Above: On top, I laid a second page of tracing paper for summer-blooming bulbs. Most people plant bulbs in bunches of one type; this is the “traditional” look of blooming bulbs. But I wanted to experiment with the box and note which bulbs flourish on the sunnier side of the box and which on the part-shade side. I also want some flowers in bloom across the whole window box all spring and summer long, so I planned to spread out the bulbs a bit. (I’m going against common advice; I’ll let you know if I regret it.)
Above: Though no one recommended I do this–in fact, my Sloat guru recommended I not do this–I tore out my annual herbs to make room for the bulbs. She had suggested I wait for them to die on their own, conjecturing that my basil would certainly die but the oregano and mint might survive. But my basil was already wilting, and I had dramatically over-harvested the oregano. And the mint was thriving frighteningly well. Worried that it would overtake the box (a very reasonable assumption; I’ve been warned several times), I decided to revisit mint again next year. The weeding session was delightfully scented.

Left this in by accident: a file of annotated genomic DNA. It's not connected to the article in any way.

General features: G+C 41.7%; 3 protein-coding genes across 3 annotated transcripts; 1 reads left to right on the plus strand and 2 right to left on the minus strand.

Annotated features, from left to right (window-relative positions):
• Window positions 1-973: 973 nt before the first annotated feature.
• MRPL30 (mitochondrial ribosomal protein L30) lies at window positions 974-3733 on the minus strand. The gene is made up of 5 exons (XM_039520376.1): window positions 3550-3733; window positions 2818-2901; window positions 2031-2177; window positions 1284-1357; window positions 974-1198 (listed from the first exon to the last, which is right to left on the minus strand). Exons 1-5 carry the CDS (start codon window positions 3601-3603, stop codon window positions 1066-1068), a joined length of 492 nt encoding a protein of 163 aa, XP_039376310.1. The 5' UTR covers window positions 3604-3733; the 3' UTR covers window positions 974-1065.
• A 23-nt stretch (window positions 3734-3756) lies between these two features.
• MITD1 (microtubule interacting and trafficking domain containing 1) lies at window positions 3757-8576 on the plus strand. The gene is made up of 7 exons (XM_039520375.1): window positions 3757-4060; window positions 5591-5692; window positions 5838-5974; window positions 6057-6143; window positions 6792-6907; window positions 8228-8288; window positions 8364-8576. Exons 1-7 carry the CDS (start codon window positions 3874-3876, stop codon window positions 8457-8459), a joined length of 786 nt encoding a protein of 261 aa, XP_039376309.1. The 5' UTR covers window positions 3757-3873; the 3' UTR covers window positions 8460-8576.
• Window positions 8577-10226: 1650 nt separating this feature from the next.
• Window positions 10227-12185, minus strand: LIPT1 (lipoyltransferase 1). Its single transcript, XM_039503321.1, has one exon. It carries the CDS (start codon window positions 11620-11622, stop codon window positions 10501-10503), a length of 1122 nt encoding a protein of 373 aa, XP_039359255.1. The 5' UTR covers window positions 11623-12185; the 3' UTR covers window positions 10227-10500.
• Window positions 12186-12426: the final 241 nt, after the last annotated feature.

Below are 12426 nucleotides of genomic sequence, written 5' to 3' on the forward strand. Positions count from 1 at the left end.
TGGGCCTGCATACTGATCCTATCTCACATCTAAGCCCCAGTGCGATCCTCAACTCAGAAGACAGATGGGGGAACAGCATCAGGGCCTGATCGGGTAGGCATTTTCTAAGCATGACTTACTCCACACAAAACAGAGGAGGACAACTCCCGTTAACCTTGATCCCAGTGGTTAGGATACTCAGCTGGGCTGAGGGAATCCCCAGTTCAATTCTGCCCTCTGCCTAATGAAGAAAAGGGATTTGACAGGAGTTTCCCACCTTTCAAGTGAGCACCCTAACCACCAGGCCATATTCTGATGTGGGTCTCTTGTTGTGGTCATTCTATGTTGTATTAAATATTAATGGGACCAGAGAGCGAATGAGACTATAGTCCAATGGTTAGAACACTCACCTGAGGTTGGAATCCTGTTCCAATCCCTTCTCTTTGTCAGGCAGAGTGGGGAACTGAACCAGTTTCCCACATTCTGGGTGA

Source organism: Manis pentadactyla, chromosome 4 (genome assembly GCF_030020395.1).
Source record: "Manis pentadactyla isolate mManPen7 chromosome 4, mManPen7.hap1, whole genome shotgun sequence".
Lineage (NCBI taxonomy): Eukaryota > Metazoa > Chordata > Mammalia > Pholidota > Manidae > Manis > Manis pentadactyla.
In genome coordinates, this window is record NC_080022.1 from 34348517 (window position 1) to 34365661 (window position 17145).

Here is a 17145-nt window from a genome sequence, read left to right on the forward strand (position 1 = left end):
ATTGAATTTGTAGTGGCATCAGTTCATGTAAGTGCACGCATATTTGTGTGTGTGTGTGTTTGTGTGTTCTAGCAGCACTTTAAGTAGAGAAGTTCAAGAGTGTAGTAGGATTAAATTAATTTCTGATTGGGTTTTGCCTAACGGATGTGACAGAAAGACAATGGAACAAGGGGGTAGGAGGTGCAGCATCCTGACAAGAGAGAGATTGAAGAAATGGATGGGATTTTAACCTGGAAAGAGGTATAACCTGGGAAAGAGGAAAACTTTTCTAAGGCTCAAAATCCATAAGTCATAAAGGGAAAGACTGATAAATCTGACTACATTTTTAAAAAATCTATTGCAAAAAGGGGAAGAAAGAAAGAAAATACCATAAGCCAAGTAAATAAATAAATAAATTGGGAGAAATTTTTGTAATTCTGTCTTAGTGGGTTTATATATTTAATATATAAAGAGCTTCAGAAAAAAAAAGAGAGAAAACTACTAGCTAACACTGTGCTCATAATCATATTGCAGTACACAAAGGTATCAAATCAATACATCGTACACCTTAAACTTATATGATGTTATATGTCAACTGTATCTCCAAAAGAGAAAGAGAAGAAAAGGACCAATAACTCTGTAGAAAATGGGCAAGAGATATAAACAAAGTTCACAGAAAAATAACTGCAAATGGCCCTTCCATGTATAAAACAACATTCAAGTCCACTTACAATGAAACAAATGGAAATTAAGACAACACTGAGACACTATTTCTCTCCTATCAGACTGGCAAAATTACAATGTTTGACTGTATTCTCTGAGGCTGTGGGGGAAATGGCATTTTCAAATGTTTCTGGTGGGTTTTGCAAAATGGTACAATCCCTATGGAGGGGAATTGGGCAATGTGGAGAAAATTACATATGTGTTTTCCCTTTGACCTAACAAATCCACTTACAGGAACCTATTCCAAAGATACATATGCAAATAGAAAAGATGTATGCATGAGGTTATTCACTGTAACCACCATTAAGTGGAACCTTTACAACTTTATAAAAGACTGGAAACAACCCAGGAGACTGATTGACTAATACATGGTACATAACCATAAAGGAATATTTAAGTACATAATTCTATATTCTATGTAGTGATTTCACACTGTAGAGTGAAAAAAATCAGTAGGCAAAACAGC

When I’m ready to plant, the staff at Sloat suggested I refresh the soil with basic potting soil, and add a small handful of organic bulb food beneath each individual bulb.
Above: I was told to avoid planting while summer weather is still underway and to wait until cooler fall weather has begun. (I bought my bulbs on one of the hottest days of the year, so they’re waiting inside with me for a few days.) The reason is that the heat can trick bulbs into thinking it’s spring and prompt them to try to bloom now.
When choosing your bulbs, each box should have listed on it the depth at which that bulb should be planted. If not, you can use this handy guide from Sloat on Planting Depth.
Two other quick planting tips: Do not plant bulbs right beneath the root of another plant, and don’t water too much throughout the fall and winter; bulbs will rot if they get too wet. For more tips, see Sloat’s guide to Planting Bulbs.
Above: After I ripped out my summer herbs, I made so much space for the bulbs that I was worried that my fall/winter garden would look bare. At Sloat, I learned that you can plant “over” the bulbs (not directly on top of them) as long as the new plants’ roots won’t get too deep. One gardener suggested pansies, violas, and wind poppies.
I expressed a fondness for piney plants and ornamental cabbages, because both look nice all winter long. She denied me the pine (none are appropriate for a 12-inch-deep window box, she said) but enthusiastically approved of the ornamental vegetable–in my case, kale. She also suggested festuca ‘Elijah’ grass for looking pretty all year long, being easy to grow, and living in harmony with the bulbs.